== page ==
Abroad, the heavyweight crew represented the Bulldogs at the Henley Royal Regatta. The No. 2 team was represented at the last Henley in 2019 with 11 rowers. The eight, drawn from the top three college boats of the spring season, including a coxswain from the women’s team, had four days to practice before the race. The crew advanced to the semifinals where they fell to Leander, who won by two lengths.
Esha Bhattacharya ’24, who piloted the Henley Eight, described the experience as “a taste of rowing’s historic culture” which she says is lost in most modern day regattas, particularly those in the US. Bhattacharya emphasized how different Henley is from other competitions. At Yale she can approach her races with an understanding of the crews she faces, but in England the crew encountered unfamiliar waters, boats and a longer race.
One notable difference Bhattacharya pointed out was the proximity of the spectators to the circuit. During her rowing career in America’s colleges, she couldn’t remember a time when she clearly heard the crowd cheering, she said. But at Henley, the cheers were loud and clear, giving the crew a “boost.”
After the off-season concluded, some heavyweight crew members went to national training camps. For example, Rusher, who raced in the Varsity Eight, trained in California and Croatia before making the US team, which will compete at the World Rowing Championships in the Czech Republic this September.
“I wasn’t expecting to make the team at all, but it just happened,” Rusher told the News. “Now I have the chance to compete for a medal at the World Championships, which has always been a dream of mine. My parents met in the national team and my sister recently raced in Tokyo, so doing what my family did was a dream of mine.”
In May, the lightweight first varsity won the Eastern Sprints after an unbeaten season and won Yale’s first Wright Cup, fifth Jope Cup in the last 10 years, and first Ivy League championship since 2016.
In the remaining events, the second varsity finished fifth, falling behind Princeton. The third Uni finished third – four seconds behind winner Columbia. Both fourth and fifth varsity took second place, behind Navy and Cornell, respectively. The Coxed Four took third place, falling to Cornell and Columbia.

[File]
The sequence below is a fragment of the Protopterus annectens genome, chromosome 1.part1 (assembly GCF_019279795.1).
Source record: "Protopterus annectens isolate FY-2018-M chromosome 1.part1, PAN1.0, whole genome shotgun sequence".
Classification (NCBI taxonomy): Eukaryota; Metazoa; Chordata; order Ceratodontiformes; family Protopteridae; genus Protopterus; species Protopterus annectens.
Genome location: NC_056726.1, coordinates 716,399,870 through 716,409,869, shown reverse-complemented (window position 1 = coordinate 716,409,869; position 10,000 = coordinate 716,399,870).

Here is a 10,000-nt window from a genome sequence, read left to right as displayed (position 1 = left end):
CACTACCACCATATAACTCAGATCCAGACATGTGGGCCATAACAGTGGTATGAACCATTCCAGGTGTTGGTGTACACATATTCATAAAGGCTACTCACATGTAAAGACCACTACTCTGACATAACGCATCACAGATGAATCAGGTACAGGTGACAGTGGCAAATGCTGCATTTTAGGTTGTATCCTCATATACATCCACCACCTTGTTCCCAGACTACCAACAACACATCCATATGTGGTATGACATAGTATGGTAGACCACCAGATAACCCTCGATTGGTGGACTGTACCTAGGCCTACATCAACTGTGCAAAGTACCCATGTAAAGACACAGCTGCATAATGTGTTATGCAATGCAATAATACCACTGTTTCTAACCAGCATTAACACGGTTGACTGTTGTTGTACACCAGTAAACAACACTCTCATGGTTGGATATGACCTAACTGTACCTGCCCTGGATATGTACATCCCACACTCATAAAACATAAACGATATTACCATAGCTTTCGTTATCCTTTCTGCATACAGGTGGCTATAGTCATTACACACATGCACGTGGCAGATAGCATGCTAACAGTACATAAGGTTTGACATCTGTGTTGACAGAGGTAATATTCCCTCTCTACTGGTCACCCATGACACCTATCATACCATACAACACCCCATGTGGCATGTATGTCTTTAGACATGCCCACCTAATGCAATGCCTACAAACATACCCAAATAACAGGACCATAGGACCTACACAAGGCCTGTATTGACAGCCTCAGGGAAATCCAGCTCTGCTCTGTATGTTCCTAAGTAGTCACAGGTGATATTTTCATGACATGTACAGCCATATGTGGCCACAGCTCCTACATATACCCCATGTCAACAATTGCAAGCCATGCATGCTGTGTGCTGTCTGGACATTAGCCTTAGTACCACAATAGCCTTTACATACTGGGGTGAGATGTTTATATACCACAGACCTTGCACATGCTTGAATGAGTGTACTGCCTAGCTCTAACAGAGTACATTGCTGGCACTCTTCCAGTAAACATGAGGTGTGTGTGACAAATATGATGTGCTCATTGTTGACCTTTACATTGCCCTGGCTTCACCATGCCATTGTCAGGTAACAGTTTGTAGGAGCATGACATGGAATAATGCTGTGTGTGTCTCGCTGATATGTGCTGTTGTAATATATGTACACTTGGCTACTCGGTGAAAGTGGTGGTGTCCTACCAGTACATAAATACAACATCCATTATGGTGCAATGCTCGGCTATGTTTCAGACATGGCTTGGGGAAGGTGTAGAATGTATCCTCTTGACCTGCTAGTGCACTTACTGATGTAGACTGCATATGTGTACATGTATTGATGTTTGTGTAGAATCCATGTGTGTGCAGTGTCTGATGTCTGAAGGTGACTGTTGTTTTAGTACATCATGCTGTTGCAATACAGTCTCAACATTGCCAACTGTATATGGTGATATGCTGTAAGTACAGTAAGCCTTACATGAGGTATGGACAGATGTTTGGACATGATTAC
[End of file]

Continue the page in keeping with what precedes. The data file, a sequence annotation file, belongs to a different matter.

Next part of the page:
“I’m really proud of every boy and girl on this team,” senior captain Geoff Skelly ’22 told Yale Athletics. “Anything can happen on sprint day and everything was right for us today. We love rowing and racing together.”
Despite their previous success, the first varsity finished fourth at the IRA National Championship, where Columbia took home the national title. Similarly, the second varsity placed fourth in their grand finals, finishing three seconds behind Columbia. The Coxed Four won the small final but finished seventh in the final.
“We tried, but the boat speed wasn’t there,” track and field head coach Andy Card told Yale Athletics. “…What this varsity has achieved throughout the year has been extraordinary. While this day hurts us a little, it was a great day for the league as parity is what makes easy rowing so incredible.”
The top two lightweight boats sailed across the pond at the Henley Royal Regatta where the first varsity defeated Santa Clara and advanced to day two while the second varsity fell to DSRV Laga. Unfortunately, the first varsity fell in a close race against Washington, where the Elis fell a half-length behind.
The heavyweight and lightweight crews will hit the water next month at the Head of the Housatonic on October 8th.